Everything about the Gary Smith Worthington Classic is done with heart, just the way Gary Smith would have wanted it.

Everything about the Gary Smith Worthington Classic is done with heart, just the way Gary Smith would have wanted it.

From the spirit of camaraderie among the runners and walkers to charities that benefit from the proceeds, the annual event reflects the values of the beloved former teacher and coach.

Adding to the poignancy of the race this year is the fact that it will be held June 10, exactly 14 years after Smith's death from pancreatic cancer.

The 5-mile run and 3-mile walk will begin at 9 a.m. in front of Thomas Worthington High School, where Smith taught and coached. Both events will follow a route through the streets of Worthington Estates, past the home where Smith lived and along the Olentangy bikeway.

Registrations are being accepted through June 1 via the entry form in ThisWeek or online.

A registration booth also will be set up on the Village Green during the Memorial Day parade.

The Classic usually attracts serious runners, many former students of Smith and people who are attracted by the atmosphere of the event.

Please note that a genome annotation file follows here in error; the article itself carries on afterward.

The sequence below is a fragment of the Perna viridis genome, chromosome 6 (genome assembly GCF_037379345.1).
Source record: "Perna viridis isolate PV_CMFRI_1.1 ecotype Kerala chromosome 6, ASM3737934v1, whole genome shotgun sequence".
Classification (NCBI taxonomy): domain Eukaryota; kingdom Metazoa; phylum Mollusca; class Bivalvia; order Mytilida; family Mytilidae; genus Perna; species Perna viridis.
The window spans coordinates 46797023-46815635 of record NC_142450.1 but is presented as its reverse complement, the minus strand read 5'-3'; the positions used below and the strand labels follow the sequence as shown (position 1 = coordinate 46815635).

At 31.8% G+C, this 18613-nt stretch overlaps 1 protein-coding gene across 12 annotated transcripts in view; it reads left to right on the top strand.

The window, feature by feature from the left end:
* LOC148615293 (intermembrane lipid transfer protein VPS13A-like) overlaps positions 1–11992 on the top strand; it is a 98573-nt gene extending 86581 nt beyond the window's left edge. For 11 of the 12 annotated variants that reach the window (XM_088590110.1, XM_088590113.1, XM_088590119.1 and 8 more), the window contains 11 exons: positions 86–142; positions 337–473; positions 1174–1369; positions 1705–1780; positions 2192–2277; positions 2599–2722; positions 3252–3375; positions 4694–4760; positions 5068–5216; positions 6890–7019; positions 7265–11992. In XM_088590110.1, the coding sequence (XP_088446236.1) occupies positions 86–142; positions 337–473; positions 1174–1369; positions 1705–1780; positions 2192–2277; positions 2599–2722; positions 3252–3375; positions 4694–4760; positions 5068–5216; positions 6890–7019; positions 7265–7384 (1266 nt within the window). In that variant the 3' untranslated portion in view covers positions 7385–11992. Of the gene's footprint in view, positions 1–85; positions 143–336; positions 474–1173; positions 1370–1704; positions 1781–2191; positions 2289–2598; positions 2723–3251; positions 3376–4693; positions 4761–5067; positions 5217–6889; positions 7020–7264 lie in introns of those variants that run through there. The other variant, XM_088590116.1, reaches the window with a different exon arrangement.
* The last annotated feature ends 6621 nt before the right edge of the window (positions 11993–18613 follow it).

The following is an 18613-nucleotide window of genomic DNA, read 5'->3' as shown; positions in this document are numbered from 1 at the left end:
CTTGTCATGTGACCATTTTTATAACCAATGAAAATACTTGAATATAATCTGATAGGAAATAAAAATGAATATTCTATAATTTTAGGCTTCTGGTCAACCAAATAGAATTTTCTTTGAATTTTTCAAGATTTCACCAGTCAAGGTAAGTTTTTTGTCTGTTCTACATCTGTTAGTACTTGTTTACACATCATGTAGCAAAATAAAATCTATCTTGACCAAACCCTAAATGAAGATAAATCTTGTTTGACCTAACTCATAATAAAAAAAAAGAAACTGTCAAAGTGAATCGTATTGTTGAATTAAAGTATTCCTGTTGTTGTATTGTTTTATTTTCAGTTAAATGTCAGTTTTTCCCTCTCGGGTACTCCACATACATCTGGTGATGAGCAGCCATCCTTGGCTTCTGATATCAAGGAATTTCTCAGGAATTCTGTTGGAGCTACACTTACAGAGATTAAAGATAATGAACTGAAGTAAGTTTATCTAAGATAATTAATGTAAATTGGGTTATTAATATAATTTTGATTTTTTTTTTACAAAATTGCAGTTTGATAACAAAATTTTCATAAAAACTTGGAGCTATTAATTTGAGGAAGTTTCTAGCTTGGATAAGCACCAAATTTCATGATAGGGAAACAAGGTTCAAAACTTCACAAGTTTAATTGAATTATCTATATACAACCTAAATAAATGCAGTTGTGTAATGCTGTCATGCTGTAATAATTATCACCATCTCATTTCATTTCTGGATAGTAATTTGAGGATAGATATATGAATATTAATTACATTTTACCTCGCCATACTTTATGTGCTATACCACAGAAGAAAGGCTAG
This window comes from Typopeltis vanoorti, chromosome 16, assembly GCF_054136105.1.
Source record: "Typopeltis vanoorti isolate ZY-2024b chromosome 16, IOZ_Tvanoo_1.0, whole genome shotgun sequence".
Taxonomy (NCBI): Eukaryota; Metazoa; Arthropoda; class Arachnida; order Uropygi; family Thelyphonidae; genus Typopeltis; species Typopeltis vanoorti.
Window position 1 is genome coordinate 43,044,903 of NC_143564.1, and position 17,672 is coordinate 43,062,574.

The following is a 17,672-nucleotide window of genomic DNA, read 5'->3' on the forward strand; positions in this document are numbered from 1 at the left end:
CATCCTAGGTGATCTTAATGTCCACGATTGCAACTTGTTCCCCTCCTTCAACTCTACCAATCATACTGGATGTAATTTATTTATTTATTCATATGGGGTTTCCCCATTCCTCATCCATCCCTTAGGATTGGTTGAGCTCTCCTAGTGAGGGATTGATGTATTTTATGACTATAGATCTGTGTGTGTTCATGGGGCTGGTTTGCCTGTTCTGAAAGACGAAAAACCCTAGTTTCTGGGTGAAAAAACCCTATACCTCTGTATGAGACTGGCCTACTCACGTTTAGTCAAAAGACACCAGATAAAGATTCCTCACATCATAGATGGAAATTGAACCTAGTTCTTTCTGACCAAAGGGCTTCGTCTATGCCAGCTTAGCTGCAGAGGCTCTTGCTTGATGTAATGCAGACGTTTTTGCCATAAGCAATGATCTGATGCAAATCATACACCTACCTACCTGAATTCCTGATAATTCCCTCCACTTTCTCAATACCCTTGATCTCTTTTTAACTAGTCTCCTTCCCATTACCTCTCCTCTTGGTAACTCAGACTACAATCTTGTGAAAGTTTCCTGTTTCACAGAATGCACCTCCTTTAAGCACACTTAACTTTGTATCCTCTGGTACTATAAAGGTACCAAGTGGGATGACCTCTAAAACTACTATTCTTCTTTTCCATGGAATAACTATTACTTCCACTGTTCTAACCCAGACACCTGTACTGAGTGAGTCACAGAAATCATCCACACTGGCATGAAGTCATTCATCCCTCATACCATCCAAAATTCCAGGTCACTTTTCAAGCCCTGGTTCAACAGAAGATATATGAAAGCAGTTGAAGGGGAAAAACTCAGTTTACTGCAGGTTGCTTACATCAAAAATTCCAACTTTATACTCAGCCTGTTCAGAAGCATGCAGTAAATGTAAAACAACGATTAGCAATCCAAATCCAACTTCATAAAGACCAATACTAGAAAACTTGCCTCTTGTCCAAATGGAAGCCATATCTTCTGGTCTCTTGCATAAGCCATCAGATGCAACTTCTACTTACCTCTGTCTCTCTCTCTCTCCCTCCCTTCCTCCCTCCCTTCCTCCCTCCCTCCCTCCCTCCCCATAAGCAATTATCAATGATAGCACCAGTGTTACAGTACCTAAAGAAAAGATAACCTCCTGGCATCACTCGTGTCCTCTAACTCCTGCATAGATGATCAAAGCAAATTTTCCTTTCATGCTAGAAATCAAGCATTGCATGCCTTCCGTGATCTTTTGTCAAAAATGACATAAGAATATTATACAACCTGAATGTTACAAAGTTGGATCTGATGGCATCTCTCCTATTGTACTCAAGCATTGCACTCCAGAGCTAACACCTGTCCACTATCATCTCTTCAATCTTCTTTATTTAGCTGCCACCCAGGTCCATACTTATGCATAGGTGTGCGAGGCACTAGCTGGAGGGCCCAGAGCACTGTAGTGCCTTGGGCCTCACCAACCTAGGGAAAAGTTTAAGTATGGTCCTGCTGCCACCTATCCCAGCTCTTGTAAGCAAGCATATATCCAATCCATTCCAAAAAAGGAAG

"What I like about the race is the feeling of joy to be there," said Nicole Gnezda, Gary Smith's widow.

Smith's friends and former students started the Classic after getting their ideas together during a celebration of life following Smith's death in 1998.

The race would not have become a reality, though, without the financial support of three men and their companies who will be recognized this year. They are John McConnell of Worthington Industries, Pete Kight of CheckFree and Mike Glasser of Greif Brothers.

Gnezda said she wants to make sure to thank the small contributors, too. She also is pleased to welcome back disabled racers from the Heart of Ohio chapter of myTeamTriumph, she said. The racers, called "captains," are pushed in specially designed wheelchairs by their "angels."

The young racers would have no other way of experiencing a race, and the joy in their faces as they cross the finish line makes it all worthwhile, Gnezda said.

Race managers of the 2012 Classic are Jeff and Andy Henderson, former runners on Smith's teams. Jeff manages Fleet Feet Columbus. He is bringing to this year's race chip timing, which allows runners' times to be recorded without using stopwatches. The advancement will be meaningful to experienced runners, Gnezda said.

Proceeds from the Classic fund annual scholarships for Worthington high school students and help with contributions to organizations that support young people with serious illnesses or disabilities, including Nationwide Children's Hospital and myTeamTriumph.

As both a teacher and coach, Smith's passion was directed toward students who struggled physically, emotionally or academically, Gnezda said.

Though his track and cross-country teams won many state championships, he worked with and cheered for the "also-rans" as much as he did his champions, she said.

"It was about each and every kid," Gnezda said.